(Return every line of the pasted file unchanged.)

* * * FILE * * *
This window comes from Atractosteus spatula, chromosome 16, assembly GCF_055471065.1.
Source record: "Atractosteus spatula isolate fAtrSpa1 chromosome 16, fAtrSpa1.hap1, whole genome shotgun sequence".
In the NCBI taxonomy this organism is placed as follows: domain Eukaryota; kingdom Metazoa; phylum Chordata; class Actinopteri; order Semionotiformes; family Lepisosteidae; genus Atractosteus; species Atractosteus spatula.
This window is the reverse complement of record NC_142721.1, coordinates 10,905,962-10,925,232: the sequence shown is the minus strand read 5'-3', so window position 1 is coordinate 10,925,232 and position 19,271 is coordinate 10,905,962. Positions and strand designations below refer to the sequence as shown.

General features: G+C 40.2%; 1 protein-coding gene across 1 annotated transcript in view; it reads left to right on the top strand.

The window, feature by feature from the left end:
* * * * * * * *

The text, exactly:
This window comes from Atractosteus spatula, chromosome 16, assembly GCF_055471065.1.
Source record: "Atractosteus spatula isolate fAtrSpa1 chromosome 16, fAtrSpa1.hap1, whole genome shotgun sequence".
In the NCBI taxonomy this organism is placed as follows: domain Eukaryota; kingdom Metazoa; phylum Chordata; class Actinopteri; order Semionotiformes; family Lepisosteidae; genus Atractosteus; species Atractosteus spatula.
This window is the reverse complement of record NC_142721.1, coordinates 10,905,962-10,925,232: the sequence shown is the minus strand read 5'-3', so window position 1 is coordinate 10,925,232 and position 19,271 is coordinate 10,905,962. Positions and strand designations below refer to the sequence as shown.

General features: G+C 40.2%; 1 protein-coding gene across 1 annotated transcript in view; it reads left to right on the top strand.

The window, feature by feature from the left end: